• Since then Facebook added 200 million more members and so New Year Eve 2012 can see more than 1.5 B uploads !
  • My favorite quote from the article:

The primary reason Friendster died was because it couldn’t handle the volume of usage it had. … They (Mark,Dustin and Sean) always talked about not wanting to be ‘Friendstered,’ and they meant not being overwhelmed by excess usage that they hadn’t anticipated

  • The engineers at Facebook just finished a preflight checklist and are geared up for the scale
  • In terms of scale “Facebook now reaches 55 percent of the global Internet audience, according to Internet metrics firm comScore and accounts for one in every seven minutes spent online around the world.”
  • From a Big Data perspective, Facebook data has all the essential proprieties viz. Connected & Contextual in addition to large scale – Volume & Velocity (see my earlier blog on big data)
  • Facebook has the “Emergency Parachutes” which let the site degrade gracefully  (for example display smaller photos when the site is heavily loaded)
  • Their infrastructure instrumentation is legendary (for example, the MySQL talk here)

To manage Facebook’s data infrastructure, you kind of need to have this sense of amnesia. Nothing you learned or read about earlier in your career applies here …

And finally, Our New Year Wishes to all readers & well wishers of this blog 

Big Data & NOSQL Nirvana : HPTS 2011 Day 1

This week I am attending the biennial High Performance Transaction Systems Workshop – HPTS 2011 (Agenda). I was expecting exciting discussions, insightful wisdom and overall a stimulating company – was not disappointed.

IMHO, the highlights till Day 1½ (Stardate -311188.01369863015) were the NOSQL & Big Data discussions by Netflix (Adrian), Facebook(Kannan), eBay(Tom Faster) & Microsoft(Ed Harris). There were other good presentations (James Hamilton/Amazon, Ike Nassi/SAP, Charles Lamb/Oracle,…) which I will discuss in another blog.


  • We heard about Netflix use of aws, FaceBook Messaging Infrastructure, eBay Analytics Platform & Microsoft OSD (On-line Services Division)
  • Facebook Message Infrastructure:
    • 6 B+ Messages/day
    • Average write 16 records across multiple column families
    • 2+PB LZO compressed (6+PB uncompressed) in HBase
    • Growing 250 TB/Month
  • eBy Analytics
    • >100 PB
    • >50TB new data/day
    • eBay sacrificed concurrency for capacity & speed with Teradata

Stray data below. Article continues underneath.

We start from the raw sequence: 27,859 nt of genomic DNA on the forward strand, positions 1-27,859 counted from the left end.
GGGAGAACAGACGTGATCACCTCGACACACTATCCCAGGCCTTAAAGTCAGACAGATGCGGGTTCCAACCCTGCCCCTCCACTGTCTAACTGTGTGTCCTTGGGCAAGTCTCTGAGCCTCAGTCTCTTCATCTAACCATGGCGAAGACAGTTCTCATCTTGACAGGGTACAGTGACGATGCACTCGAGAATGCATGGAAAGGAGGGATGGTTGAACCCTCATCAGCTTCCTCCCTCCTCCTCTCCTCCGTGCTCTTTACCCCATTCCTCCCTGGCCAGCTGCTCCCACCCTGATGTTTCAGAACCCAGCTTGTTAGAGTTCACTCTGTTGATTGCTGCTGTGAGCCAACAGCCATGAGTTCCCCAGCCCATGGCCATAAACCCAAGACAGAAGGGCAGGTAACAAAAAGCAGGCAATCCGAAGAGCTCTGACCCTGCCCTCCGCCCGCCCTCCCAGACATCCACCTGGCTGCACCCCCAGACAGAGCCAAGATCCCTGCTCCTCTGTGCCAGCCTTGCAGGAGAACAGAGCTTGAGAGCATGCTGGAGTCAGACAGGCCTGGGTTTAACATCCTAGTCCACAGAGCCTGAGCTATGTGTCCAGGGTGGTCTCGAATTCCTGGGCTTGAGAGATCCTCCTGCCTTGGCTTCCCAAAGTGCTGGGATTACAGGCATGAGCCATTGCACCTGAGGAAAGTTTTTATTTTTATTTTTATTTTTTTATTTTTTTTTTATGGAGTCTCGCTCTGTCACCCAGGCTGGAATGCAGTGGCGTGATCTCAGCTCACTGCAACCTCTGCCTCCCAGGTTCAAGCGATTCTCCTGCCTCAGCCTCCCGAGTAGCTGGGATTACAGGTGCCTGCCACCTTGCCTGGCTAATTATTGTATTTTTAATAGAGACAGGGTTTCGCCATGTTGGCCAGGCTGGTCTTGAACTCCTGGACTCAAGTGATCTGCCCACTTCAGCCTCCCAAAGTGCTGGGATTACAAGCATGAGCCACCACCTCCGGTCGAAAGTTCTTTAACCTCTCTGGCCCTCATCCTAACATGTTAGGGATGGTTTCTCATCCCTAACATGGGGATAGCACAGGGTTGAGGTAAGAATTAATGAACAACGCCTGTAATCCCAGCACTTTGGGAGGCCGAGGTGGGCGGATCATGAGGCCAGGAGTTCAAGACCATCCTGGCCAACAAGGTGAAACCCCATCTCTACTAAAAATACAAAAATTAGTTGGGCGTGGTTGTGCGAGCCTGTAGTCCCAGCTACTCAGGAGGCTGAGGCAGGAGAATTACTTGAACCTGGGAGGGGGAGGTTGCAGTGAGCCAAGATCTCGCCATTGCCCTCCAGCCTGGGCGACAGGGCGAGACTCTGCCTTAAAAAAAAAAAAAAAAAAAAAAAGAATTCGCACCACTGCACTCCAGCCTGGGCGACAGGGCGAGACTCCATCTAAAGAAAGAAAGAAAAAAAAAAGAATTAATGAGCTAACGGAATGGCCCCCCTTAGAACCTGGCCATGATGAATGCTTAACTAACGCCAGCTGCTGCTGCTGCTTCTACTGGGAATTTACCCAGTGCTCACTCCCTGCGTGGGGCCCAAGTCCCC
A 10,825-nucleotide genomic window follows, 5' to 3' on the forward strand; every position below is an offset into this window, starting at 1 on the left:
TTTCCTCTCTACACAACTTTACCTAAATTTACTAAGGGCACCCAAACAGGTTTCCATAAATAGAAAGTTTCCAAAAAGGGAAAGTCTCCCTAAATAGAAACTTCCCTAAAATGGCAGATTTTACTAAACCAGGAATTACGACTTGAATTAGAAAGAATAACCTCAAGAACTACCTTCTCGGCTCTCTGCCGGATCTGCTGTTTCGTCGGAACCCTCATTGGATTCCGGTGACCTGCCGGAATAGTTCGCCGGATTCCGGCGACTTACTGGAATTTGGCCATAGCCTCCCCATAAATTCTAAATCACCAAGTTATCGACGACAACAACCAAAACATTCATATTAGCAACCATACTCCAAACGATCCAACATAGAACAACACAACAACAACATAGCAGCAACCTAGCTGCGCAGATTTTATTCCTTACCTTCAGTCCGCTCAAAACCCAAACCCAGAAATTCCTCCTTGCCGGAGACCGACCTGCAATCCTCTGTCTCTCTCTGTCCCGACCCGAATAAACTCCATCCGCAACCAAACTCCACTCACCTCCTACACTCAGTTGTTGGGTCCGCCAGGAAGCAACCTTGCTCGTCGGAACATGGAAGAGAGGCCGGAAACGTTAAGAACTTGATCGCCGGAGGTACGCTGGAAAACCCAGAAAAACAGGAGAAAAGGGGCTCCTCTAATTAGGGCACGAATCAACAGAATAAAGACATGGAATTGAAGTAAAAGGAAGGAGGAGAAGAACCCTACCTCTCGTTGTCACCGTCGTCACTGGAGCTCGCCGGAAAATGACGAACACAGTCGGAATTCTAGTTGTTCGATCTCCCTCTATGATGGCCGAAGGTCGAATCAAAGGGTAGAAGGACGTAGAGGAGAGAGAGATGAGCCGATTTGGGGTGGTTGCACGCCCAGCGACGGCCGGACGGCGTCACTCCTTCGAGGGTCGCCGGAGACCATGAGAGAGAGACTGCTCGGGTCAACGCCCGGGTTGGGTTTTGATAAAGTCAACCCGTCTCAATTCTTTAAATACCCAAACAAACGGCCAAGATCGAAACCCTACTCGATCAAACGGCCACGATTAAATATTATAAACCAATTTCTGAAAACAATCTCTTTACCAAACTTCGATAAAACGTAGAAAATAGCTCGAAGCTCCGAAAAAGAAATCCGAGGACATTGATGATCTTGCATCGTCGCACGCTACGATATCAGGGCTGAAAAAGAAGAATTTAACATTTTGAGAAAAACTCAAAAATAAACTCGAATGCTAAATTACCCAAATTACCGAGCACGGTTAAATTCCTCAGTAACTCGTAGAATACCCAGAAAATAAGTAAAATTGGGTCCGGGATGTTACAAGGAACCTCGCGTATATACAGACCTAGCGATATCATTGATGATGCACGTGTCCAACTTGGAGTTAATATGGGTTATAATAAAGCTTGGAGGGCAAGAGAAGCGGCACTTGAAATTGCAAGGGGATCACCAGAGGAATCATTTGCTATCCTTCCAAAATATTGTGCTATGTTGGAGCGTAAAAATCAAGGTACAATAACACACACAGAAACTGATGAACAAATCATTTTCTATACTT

• They can do a full table scan across PB of data in 32s !
  • eBay has a private network across  the Vegas and Phoenix datacenter with 20-40GB bandwidth
    • Each datacenter has the full Teradata, Singularity, Hadoop stack
  • The NOSQL datastore, the deployment topology, DR and the HA practices reflect the  path chosen by the respective companies
    • Netflix wanted cross DC replication with Availability as the main criteria. So they are using Cassandra
    • Facebook has a cell architecture with users sharded to one cell; their goal was strong consistency, automatic failover, MapReduce and so forth. So they chose HBase
    • eBay has a very systemic was of looking at the continuum as Structured, Semi Structured and Unstructured.
      • Structured-Analyze & Report (6PB data, compressed to 1.6PB))
      • Unstructured – Discover & Explore (20 PB data)
      • Semi-structured – both in some mixture (40 PB data)
      • So they chose Teradata for structured & Hadoop for unstructured
    • Microsoft is using Dryad and a declarative layer called SCOPE on a virtual cluster architecture for their analytics platform called Cosmos
  • Netflix is ~100% cloud-based
  • eBay has the largest Teradata installation – 256 active nodes w/ a capacity of 84PB & the 3rd largest Hadoop Installation!
  • Most probably Netflix is among the top three largest Cassandra Installation
  • Largest Cassandra installation (known) is 400 nodes, 300TB (I have a strong doubt it is Netflix!)
  • Oracle NOSQL is CA (w.r.t CAP) because it is on top of BDB.
    • The consensus is that AP or CP is more interesting from a NOSQL prespective
  • The basic sources of behavioral analytics are (Microsoft):
    • Web Pages,
    • Search Log,
    • Browser Log &
    • Advertisement Log
    • Connected,Contextual Big Data as I had written before

Gory Details (a.k.a Guided tour through the slides):

  • This section is WIP. The presentations are not yet up. I will point to the presentations when they are available
  • No SQL Eco System <- Good slides with a couple of good observations
  • Storage Infrastructure for Facebook messages [Slides]
    • Slide #3 – Why they cose HBase is interesting
    • Slide #11 – Shadow Testing strategy is informative. Testing at scale is always a challenge
    • Slide #28 – Scares & Scars – a must read
  • Some slides to study (i will point them out in the set as the presentations are on-line)
    • The Netfllix Cloud backup & DR topology covering all failure scenarions – even aws account malfunction ! (Hint: There is a Read-Only copy in S3 with a different account!)